Cleaner shrimp, Ammonia Hello, I have a 29 gallon tank with about 30-35 pounds of LR.  I have had the setup for nearly 2 months and according to my nitrite tests, it is finished cycling.  I have gotten rid of the damsels I had to help with the cycle and added a percula clown and a Firefish along with 2 large and 2 small turbo smalls and a few blue legged hermit crabs, (not including some stowaway snails and at least 1 crab in the LR). That's not overcrowded, right? <right>  I recently noticed that my clown was developing ick and since I don't have a QT ( soon to get one) I lowered SG raised the temp and even gave him a freshwater dip.  He looked better for a while then the spots returned (I realize I'm treating the symptoms, not the cause).  I then bought a Indo-Pacific cleaner shrimp the other day but the clown hasn't gone near it.  Is there anything that I can do to entice the clown into recognizing the shrimp as a cleaner? Granted I have only had the shrimp for a few days. The clownfish is tank raised, so does that play a part? <  Just give them time>Also, the ammonia is at about 0.25-0.15 ppm and a little concerned.  I saw some contrasting points in your FAQ about this, so is it better to let my LR and bio filtration get used to the lessened bio load or should I do a water change, ( I do 10 percent changes weekly regardless since the tank cycled). One last thing, I was considering a royal Gramma and/or a coral beauty angel.  What are your thought on that as far as compatibility with the live stock I have, bio load, etc. Love the site and the info is life saving.  Thanks for any advice, Joshua Wells < If you have livestock in there you will want to lower the ammonia to zero ASAP.  I would choose the Gramma over the angel as the angel will need more room than this and will probably terrorize the rest of the fish.  Wait at least 3 weeks before adding anymore fish to let the system stabilize and to be sure and make sure the tank is ick free.  Cody>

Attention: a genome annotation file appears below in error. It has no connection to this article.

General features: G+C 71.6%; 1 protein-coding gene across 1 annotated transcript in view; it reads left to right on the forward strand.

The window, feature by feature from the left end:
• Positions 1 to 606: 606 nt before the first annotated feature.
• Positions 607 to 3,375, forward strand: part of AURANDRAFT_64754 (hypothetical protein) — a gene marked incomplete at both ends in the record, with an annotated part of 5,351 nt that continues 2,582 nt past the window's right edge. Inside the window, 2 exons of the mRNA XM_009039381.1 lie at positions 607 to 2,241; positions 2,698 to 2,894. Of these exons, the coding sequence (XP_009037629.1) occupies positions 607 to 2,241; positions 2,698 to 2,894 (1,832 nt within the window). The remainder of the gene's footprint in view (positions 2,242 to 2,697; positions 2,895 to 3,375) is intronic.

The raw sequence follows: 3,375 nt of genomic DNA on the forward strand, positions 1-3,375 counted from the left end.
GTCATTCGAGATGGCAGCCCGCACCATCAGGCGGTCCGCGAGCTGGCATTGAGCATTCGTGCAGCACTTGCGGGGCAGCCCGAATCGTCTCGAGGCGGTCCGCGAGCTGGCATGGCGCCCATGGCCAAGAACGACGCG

Mass Quarantine and Ammonia Levels After cycling a 90 gallon tank, I noticed one of my starter damsels had developed ich.  I immediately removed him but he soon died.  This is where my big problem lies:  my roommate purchased three fish (two dogface puffers, one about 2" and the other about 4", and a 1.5" Niger trigger) and put them in the main tank (no quarantine or any pretreatment).  I know I know...disaster struck. <Quarantine roommate from tank. Do not him/her get near it again or you may have another outbreak of shortsightedness/lack of information!> The trigger has developed ich, and I'm suspect about the little puffer.  I want to set up one quarantine tank for all three fish and run my main tank fallow for a month (specific gravity 1.017 and temp at 82, correct?). <Not necessary, run normal SG and 83 temp to push process/life cycle of ick along. You may find 2 months is better, a month is pushing it.> How big of a quarantine tank should I employ to house these three fish (cash and space is an issue) for joint treatment? <Get a Rubbermaid container the same size as the main, low cost, low light, plenty of room.> Also, how will I be able to keep the ammonia levels in check?  Will 10-20% water changes everyday be enough? <Perhaps, test daily to determine need.  Same for copper.> Will I really need to buy a filtration device, and if so, what do you recommend (specific products would be very helpful in guiding me along)? <Any filter to provide mechanical filtration (removal of actual waste/particulate matter). Aqua-clear, Marineland, etc. are fine.> My main concern is the ammonia since I'm dealing with the three fish.  I don't have a spare sponge for the bio media unless I use the only one in the main tank which is the prefilter over the wet/dry.  I don't want to use this b/c I don't want to introduce any amt of copper into the main tank when I return the sponge (I'm not an expert so I took my LFS' advice about copper being harmful to eels, inverts, and corals if I ever want to convert to a reef).  Hence, my concern about swapping sponges b/w the main tank and quarantine. <I would use the sponge and replace it when ready to run main. LFS is right about copper, do be careful to not cross-contaminate.  Sponges are inexpensive.> I've been reading through the vast info about quarantine procedure on the website, but I was hoping for an alternative to having a spare filter constantly running in the main tank just so I can run the quarantine tank when need be.  Any advice would be helpful.  Thanks. Sandy <Running a separate filter isn't necessary, the media can be in the wet/dry or hung tank-side at surface to provide bio-activity. Hope this helps.  Craig>